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The flowers of history, especially such as relate to the affairs of Britain. Vol. II. A.D. 1066 to A.D. I307.


Sir John Froissart's Chronicles of England, France, Spain and the Ajoining Countries from the latter part of the reign of Edward II to the coronation of Henry IV in 12 volumes 

Chronicles of Enguerrand De Monstrelet (Sir John Froissart's Chronicles continuation) in 13 volumes 

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The flowers of history, especially such as relate to the affairs of Britain. Vol. II. A.D. 1066 to A.D. I307.
page 219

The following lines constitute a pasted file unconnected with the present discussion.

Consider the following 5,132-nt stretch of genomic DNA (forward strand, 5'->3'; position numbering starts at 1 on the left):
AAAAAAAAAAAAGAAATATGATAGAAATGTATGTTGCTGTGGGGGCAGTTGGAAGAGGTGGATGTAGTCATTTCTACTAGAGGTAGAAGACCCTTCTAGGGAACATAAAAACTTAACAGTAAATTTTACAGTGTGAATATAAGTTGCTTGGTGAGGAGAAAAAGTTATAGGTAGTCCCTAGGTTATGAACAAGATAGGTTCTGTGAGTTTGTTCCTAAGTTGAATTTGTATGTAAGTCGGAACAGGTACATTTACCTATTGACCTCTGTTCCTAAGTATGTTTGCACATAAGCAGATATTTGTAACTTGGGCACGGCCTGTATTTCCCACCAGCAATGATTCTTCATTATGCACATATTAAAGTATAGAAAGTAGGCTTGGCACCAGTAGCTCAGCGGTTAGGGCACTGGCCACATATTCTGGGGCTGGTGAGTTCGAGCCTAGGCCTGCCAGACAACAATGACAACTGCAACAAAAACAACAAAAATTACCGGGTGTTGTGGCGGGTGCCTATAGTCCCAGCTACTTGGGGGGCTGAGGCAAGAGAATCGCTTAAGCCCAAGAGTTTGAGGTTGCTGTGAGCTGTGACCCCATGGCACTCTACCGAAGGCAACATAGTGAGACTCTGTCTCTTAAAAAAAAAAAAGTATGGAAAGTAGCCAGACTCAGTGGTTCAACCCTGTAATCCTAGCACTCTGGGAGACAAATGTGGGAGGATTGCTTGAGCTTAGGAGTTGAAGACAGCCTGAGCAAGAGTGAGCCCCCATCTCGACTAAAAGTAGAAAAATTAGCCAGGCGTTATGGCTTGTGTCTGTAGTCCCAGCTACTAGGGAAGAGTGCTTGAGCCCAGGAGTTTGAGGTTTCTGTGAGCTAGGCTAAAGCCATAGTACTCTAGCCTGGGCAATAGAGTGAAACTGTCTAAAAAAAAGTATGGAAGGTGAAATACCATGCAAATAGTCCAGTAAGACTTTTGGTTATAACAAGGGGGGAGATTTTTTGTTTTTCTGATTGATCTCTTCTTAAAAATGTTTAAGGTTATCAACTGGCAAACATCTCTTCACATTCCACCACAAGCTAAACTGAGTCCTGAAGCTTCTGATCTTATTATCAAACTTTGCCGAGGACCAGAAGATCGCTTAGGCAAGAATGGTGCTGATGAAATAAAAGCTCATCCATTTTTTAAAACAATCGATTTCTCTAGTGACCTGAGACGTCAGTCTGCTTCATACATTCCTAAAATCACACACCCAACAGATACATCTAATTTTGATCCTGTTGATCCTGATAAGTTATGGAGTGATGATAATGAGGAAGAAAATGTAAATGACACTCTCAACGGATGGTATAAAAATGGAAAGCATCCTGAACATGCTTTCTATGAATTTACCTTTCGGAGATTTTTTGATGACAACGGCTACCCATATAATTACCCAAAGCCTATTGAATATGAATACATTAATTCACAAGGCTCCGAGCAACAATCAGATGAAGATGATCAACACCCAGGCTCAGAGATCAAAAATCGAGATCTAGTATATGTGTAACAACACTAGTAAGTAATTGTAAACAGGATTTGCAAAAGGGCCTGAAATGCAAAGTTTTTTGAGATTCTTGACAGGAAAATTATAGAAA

men perished ; and as the dog-days were just at hand, those who were sick laid down, and speedily died, being destitute of all comfort and rest, and having no attendance or medicine. And in this way upwards of eighty nobles of the French army, who were entitled to bear standards, died, and of the infantry about twenty thousand. And as the king of France at the same time was very ill, great fear and despair seized upon the French, who said that the alms of the king of England had undone them. For they were greatly afraid that their own king, because he was tender and delicate, and, indeed, that they themselves, too, might be overwhelmed with sudden death, and the example of strong men who were overtaken by death ; increased their fear. For at the same time there died Robert Malet, a baron of Normandy, a man of the greatest valour in arms, and worthy of extraordinary praise. There also died at the same place, and of the same pestilence, Richard de Beaumont, one of the most nobly born of all the French, and greatly distinguished by gallant exploits. Therefore, as the fates were adverse to him, the king of France was compelled to beg a truce of five years from the king of England, being desirous to return with all speed into France, where he might be able to enjoy a better climate, and the truce was accordingly, and, indeed, joyfully granted to him when he requested it. Having, therefore, received the homage of the nobles of Poitou, and having placed garrisons of his own natural and loyal subjects in their castles and cities, to command them, and keep them for him, the king returned to France ; and being soon restored to perfect health, he commanded the men of Poitou, who had been surrendered on conditions of extremity, to be kept in close custody, and while there a condition was imposed upon them that they should not give their daughters in marriage, not go from one city to another, without leave of the French. Also the count de la Marche, being accused and impeached of treason that same year, before the king of France, was with difficulty saved from the infliction of an ignominious death. But he became a sort of prodigy in the eyes of all men ; a sign that is to be pointed at and ridiculed, and hissed at by all men, because he had so wickedly betrayed the king of England, who rashly trusted in him. From that time forth, then, the prodigal anxiety of the king of England was released from its burthens, though before that time he was accustomed foolishly to die

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